My resolution this year, on top of the usual get fit and healthy, etc. is to practice my skill at listening. I’m using an acronym that I find helpful: W.A.I.T. This stands for “Why am I talking?”
If you feel compelled to talk when the customer stops speaking, ask yourself why. If you fail to comment on what was just said, what might happen? If you don’t speak, perhaps they will add additional information. If you take a note instead of commenting, perhaps they will see you as more serious and business-like than most sales people If you nod your head but say nothing, perhaps they will feel heard and acknowledged and you will have avoided the potential trap of “fixing” the customer or “should-ing” them about their concerns.
So often I find myself talking or commenting on what someone says because I think it will show my empathy for their situation. I sometimes even say something dumb like “I know just how you feel” No, I don’t. Unless we are in someone’s identical situation, we don’t know exactly how they feel. We can only guess, and we may miss the mark completely. Remember we are all different in our core personalities and styles even though we are all human beings wired to form preferences emotionally before we apply logic and to doubt statements thrown our way.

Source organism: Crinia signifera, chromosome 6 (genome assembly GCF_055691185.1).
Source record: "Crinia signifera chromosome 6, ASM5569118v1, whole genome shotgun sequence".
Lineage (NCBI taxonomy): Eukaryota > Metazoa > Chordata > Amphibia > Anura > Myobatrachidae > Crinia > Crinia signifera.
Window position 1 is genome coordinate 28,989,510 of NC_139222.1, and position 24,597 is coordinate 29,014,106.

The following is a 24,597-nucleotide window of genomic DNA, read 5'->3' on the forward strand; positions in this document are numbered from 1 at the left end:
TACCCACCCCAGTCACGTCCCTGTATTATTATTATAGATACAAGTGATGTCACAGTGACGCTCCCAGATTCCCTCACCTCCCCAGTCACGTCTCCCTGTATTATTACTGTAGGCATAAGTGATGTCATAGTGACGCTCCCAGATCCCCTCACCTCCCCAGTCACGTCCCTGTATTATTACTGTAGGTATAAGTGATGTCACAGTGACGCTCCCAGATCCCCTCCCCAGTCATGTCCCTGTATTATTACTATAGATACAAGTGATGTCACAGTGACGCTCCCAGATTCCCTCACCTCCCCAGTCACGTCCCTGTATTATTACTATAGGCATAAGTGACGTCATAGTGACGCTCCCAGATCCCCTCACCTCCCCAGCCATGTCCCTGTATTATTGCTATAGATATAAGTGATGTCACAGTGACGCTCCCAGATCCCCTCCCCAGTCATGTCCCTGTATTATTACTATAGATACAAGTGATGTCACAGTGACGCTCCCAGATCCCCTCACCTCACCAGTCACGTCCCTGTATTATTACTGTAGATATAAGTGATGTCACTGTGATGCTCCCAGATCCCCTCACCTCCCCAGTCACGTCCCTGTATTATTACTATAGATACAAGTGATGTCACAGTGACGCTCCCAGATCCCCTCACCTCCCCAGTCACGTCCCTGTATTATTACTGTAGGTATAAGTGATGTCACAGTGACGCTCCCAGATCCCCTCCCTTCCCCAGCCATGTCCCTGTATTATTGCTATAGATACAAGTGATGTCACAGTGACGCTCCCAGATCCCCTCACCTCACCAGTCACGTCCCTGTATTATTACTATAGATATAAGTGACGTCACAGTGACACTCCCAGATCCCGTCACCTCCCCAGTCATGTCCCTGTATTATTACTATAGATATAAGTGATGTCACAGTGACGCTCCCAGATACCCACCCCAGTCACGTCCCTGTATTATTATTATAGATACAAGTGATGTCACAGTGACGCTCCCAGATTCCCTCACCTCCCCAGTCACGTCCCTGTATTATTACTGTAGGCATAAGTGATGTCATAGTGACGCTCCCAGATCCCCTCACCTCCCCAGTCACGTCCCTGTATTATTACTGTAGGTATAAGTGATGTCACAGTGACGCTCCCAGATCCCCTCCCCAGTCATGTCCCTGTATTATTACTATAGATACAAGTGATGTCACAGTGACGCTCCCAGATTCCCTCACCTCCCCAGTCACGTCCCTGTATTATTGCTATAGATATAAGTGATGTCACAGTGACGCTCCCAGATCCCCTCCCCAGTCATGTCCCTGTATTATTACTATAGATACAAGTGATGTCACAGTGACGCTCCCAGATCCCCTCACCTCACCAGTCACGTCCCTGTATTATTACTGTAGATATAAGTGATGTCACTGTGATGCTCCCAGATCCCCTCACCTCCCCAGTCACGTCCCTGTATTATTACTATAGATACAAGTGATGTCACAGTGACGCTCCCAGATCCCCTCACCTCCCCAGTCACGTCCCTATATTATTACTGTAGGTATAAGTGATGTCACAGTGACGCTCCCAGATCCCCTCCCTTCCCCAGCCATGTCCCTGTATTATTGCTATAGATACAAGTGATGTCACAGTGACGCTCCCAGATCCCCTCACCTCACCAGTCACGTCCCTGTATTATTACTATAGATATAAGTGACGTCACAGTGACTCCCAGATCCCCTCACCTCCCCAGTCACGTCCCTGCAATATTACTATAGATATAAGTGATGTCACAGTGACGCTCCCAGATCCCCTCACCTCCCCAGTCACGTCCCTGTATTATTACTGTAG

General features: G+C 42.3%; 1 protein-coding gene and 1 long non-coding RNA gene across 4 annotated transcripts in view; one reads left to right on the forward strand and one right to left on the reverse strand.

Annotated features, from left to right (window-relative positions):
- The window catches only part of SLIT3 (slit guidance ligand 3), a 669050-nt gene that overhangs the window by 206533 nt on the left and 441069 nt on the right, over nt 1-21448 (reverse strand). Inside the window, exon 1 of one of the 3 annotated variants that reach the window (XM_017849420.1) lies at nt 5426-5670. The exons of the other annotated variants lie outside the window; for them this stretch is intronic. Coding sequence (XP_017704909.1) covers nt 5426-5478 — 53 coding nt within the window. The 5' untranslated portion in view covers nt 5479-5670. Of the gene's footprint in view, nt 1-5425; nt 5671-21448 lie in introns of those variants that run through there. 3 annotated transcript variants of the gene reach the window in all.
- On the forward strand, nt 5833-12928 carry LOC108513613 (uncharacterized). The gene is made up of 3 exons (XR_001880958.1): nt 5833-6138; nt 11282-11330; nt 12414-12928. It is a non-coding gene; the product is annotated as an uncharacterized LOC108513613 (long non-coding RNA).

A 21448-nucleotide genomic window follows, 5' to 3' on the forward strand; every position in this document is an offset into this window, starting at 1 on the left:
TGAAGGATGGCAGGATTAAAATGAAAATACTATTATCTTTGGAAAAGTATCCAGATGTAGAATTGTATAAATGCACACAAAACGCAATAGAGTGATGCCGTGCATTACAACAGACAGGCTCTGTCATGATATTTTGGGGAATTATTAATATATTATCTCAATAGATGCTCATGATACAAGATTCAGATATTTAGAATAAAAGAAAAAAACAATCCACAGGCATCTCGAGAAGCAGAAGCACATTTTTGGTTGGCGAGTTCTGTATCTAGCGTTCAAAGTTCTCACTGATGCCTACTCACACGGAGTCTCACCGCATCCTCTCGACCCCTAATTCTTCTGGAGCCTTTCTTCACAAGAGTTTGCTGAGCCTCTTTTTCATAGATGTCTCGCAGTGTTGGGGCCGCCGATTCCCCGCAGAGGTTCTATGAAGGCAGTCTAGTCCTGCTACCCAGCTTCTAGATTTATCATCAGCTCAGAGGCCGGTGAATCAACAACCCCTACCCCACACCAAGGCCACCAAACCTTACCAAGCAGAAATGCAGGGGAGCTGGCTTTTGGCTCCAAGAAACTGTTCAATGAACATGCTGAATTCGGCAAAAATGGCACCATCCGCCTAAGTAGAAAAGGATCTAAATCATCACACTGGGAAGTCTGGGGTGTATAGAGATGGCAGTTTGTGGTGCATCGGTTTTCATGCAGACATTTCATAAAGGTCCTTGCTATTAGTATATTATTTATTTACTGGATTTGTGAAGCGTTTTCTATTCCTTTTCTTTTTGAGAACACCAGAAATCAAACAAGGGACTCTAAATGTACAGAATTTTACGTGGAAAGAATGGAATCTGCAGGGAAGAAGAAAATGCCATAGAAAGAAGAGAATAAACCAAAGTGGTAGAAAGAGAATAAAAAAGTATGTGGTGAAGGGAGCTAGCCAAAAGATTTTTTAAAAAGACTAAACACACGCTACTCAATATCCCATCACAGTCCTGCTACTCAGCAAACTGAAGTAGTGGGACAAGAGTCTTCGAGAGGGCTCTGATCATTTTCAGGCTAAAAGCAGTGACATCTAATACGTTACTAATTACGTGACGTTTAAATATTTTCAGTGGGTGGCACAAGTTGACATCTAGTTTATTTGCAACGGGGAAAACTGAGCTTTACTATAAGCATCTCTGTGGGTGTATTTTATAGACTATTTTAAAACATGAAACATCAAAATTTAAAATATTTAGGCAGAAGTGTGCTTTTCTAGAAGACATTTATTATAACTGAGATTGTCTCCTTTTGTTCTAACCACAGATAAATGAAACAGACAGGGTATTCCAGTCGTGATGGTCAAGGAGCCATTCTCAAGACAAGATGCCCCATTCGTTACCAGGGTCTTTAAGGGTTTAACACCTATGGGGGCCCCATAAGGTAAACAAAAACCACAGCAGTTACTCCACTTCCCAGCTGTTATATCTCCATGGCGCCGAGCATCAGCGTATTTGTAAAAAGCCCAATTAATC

If I have a legitimate reason for talking, I know I will get better results from asking a question, either for clarification or to begin exploring possible ways to help the customer achieve their desired outcome (like EQPA or useage questions). Questions invite conversation. Filling in the silence with comments or stories about your own “similar” experiences may just result in the customer feeling you are minimizing their concerns or being insincere.
So I am sharing this W.A.I.T. acronym with you and hope you and I all become better listeners as a result of asking ourselves: Why Am I Talking?
Happy New Year to all! May yours be healthy, happy, and successful.